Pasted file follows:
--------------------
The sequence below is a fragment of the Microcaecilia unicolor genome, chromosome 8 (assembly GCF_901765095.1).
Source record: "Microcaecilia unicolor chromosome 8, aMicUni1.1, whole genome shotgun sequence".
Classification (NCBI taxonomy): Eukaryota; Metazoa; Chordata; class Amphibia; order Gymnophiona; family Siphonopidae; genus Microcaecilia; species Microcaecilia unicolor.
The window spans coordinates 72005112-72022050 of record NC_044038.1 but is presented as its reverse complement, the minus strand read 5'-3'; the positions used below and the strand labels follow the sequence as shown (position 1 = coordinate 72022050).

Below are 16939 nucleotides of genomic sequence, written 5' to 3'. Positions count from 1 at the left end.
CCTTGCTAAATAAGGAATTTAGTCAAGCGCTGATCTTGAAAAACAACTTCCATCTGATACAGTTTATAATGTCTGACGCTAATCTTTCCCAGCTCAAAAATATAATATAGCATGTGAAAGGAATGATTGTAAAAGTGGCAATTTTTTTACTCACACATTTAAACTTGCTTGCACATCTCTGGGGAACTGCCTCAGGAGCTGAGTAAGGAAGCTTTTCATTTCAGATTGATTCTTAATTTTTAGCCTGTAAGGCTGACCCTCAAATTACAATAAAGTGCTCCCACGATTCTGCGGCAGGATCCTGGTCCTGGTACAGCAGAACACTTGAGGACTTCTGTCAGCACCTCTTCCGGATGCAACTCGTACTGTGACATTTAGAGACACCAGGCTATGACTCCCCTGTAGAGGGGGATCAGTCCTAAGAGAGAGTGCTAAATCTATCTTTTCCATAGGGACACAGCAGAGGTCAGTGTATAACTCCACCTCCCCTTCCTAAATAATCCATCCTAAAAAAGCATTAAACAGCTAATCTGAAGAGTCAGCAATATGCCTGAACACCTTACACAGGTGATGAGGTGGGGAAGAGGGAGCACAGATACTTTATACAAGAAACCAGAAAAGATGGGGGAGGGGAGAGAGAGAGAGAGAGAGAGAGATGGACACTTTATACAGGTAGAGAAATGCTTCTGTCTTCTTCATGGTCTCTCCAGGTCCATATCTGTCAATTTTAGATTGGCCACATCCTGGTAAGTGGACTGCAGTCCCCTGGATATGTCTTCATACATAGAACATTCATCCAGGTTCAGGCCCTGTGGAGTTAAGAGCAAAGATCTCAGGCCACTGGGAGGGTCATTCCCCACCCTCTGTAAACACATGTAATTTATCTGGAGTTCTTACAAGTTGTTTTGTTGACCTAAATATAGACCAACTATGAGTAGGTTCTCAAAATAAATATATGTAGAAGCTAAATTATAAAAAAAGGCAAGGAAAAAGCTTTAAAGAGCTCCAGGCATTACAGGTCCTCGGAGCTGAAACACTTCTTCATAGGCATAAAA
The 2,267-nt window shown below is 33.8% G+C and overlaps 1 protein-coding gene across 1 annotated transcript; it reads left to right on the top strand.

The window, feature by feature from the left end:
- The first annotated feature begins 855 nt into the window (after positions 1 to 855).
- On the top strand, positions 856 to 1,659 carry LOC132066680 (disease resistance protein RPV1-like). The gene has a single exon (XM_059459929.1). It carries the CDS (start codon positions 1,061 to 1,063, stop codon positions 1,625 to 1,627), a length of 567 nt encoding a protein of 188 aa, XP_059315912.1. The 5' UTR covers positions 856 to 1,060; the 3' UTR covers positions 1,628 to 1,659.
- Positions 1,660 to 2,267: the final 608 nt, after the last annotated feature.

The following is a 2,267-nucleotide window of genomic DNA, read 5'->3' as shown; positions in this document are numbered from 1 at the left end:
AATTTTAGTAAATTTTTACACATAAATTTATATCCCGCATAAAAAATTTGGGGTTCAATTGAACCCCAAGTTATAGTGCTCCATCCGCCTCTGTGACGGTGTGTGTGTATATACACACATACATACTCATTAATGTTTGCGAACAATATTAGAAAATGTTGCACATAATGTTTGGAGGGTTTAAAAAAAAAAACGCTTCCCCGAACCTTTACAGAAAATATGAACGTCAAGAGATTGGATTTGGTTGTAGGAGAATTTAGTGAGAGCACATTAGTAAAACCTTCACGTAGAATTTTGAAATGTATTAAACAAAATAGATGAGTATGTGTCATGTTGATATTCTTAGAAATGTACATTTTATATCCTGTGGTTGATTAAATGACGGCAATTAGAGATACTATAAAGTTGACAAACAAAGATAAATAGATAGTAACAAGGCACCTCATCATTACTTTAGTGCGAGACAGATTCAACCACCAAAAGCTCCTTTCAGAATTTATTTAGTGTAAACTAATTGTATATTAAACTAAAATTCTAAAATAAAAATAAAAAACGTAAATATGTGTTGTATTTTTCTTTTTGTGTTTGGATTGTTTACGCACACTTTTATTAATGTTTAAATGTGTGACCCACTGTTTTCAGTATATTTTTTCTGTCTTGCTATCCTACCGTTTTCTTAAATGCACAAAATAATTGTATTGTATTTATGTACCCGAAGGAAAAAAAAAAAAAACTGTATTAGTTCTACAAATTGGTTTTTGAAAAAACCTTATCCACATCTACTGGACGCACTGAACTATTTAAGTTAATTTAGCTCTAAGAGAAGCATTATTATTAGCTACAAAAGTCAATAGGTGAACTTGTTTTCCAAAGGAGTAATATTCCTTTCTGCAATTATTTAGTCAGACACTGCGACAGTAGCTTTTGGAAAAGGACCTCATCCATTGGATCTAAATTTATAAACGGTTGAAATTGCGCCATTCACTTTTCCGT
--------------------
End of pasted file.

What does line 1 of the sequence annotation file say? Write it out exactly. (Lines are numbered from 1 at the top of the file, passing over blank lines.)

The sequence below is a fragment of the Microcaecilia unicolor genome, chromosome 8 (assembly GCF_901765095.1).